Marliyn K. Martin has an amusing take on "primitive humans of the ancient past"
and what we get out of nurturing this idea of the simpler, charming ignorance of our ancestors.
Think of it as "The Gods Must be Crazy" plus time travel.
Jonathan Shipley captures some of the murky ethics involved in refugee crisis management,
sketching a U.N.-like organization handling the death of an entire planet.
Konstantine Paradias pens a charming version of "Wind and the Willows" during a kind of
Salem Witch Trials.
Soham Saha's affecting piece "Parallelobirds" describes a colony ship gone awry, not unlike a
"Riddley Walker" in space. I especially enjoyed the frisson of "Arc" instead of "Ark"
as initially I imagined arc sodium lamps lighting a huge ship or perhaps a Ringworld-style
huge orbital habitat until my brain figured it out ;)
Maureen Bowden's "Jango Rides Again" first and foremost has some beautiful British slang in it that really warmed my belly. And much as I might dislike bikers, Bowden managed to squeeze some sympathy for them out of me. In the story, due to "mental embargo," her protagonist Han's uncle has successfully hidden his 560 years, until to seek a parallel universe where her favorite biker did not die, Han goes into her uncle's inner sanctum of magic books. The root of the word "magic" is "to have power" and in this sense Bowden knows well the magic of words. But, what is the nature of their power? I don't believe this question has an answer, but Bowden understands what not many do, that part of it is their nature of disguise, to cover what we might not otherwise want to see.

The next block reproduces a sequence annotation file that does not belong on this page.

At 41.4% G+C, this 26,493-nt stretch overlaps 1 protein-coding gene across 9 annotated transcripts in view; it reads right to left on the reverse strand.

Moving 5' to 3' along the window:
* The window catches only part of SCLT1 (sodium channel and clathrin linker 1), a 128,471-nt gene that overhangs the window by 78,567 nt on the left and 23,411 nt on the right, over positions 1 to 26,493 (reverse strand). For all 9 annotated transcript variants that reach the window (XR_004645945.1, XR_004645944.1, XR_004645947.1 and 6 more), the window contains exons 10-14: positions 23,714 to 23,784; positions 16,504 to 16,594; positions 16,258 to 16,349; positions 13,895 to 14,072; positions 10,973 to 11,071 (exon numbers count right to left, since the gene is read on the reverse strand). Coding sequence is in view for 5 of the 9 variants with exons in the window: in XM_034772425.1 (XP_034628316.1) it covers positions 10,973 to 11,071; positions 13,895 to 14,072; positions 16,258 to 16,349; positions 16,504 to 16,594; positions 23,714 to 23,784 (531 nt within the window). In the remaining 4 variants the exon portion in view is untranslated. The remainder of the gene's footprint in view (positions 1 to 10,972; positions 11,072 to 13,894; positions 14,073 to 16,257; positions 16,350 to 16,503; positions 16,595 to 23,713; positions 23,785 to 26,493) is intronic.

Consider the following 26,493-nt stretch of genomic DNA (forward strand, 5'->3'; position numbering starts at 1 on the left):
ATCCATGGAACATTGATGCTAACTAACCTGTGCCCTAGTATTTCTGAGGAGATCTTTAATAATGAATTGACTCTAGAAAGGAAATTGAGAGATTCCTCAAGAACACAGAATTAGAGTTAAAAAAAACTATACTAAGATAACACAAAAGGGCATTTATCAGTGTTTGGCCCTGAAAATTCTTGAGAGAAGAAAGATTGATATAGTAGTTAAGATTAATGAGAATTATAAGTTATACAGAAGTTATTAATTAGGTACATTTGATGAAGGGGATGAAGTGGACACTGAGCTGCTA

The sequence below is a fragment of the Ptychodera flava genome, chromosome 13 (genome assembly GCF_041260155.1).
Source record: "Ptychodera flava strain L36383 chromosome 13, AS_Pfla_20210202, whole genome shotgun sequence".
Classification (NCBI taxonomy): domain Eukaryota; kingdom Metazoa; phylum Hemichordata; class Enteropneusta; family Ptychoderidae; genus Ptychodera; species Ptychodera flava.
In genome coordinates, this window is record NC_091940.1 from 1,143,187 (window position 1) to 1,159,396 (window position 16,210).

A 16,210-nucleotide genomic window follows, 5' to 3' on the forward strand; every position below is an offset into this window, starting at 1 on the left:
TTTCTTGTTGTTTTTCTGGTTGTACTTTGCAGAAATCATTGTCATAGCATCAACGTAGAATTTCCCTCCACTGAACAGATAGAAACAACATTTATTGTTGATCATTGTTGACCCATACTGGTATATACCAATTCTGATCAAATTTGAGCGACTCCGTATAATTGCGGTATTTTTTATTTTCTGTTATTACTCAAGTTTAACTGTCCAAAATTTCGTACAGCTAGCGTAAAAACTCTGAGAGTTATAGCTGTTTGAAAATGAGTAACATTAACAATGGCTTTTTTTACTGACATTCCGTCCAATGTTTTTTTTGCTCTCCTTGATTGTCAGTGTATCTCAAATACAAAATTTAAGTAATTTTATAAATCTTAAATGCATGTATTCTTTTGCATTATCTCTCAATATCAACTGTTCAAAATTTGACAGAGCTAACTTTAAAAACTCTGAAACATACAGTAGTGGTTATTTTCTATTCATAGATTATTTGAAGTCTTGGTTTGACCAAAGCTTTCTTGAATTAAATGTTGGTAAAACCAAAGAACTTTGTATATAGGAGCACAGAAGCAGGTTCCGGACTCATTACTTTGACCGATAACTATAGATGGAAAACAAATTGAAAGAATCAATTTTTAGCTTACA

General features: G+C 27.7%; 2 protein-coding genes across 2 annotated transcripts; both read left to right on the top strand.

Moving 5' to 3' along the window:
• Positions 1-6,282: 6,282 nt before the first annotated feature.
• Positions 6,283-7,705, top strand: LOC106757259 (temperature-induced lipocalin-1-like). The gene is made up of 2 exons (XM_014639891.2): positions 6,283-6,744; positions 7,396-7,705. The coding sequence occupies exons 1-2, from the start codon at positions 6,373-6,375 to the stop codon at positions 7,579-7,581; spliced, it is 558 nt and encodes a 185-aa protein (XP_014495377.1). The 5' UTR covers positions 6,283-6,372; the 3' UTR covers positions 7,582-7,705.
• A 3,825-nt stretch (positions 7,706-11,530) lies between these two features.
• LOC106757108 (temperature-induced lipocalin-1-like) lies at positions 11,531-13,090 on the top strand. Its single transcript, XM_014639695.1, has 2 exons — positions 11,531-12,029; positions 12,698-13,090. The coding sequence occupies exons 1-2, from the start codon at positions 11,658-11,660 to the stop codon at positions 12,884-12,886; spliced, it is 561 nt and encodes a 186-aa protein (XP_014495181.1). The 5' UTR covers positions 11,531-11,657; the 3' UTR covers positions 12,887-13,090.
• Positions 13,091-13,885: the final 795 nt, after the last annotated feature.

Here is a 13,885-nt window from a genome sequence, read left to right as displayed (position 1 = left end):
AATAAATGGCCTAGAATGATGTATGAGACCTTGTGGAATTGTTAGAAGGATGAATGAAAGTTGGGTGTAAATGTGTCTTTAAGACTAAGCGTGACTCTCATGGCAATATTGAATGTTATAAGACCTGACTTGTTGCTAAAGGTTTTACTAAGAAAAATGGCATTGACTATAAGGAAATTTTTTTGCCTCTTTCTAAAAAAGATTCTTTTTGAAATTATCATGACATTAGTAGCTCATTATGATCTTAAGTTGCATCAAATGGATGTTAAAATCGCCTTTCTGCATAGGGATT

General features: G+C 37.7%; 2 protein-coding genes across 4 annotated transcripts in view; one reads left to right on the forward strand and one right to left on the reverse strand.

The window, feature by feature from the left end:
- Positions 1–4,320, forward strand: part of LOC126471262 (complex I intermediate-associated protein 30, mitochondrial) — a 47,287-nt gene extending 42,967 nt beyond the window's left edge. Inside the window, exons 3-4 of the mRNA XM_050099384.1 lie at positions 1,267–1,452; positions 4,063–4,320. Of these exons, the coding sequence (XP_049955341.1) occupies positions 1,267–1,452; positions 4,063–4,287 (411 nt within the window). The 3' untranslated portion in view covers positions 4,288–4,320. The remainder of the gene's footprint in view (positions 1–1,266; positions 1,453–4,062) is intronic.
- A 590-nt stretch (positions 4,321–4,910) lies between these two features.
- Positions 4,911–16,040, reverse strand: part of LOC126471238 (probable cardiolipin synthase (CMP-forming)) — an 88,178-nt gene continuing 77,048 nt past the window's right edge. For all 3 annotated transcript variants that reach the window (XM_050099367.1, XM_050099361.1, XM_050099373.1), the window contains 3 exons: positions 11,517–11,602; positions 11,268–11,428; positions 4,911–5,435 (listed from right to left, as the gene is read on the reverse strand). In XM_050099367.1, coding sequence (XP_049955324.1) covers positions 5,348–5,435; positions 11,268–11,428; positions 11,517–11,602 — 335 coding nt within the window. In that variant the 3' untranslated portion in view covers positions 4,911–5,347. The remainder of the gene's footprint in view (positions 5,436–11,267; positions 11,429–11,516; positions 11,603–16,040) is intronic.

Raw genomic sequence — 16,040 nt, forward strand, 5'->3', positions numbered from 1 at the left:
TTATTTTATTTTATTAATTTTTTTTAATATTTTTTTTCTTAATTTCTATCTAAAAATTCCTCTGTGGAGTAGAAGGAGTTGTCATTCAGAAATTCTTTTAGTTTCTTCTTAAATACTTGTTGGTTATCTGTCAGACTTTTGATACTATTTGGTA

DeAnna Knippling's fable about power is swift and affecting.
Judith Field's "Lindlow Five" is sort of a Wiccan Mod Squad, battling the dastardly with magic and gadgets.
Ron Collins revamps the Terminator mystique with some quantum physics.
Attack of the Giant Cattail. Giant Skunk massacres keg party. (His name is Aniywe). The Indians are angry. Oil Man gonna fight da monsters. This is Andrew Kozma's beautiful little "Breach of Contract."
Sarah Hodgetts tells an affecting version of "28 Days Later" with giant wolves.
Bruce Golden has the funniest story in the collection, "Ninth from the Sun," imagining the 9 planets as baseball players in the locker room, sad that Pluto's been cut from the team and "sent down to the dwarf league."
Will Morton's promising story of science in a parallel universe is unfortunately torpedoed by its hamhanded union-busting politics, although, it must be said, there's a rich history of it in science fiction.
And Neil Davies rounds up the collection with an updated Dr. Livingstone as a reality TV star stumbling upon the secret den of the Oompa Loompas.
Overall the collection is a little hammier than I tend to like my pork-based science fiction products, but the moments of piquancy are generally enough to balance out the juvenalia.
(reviewed 34 days after purchase)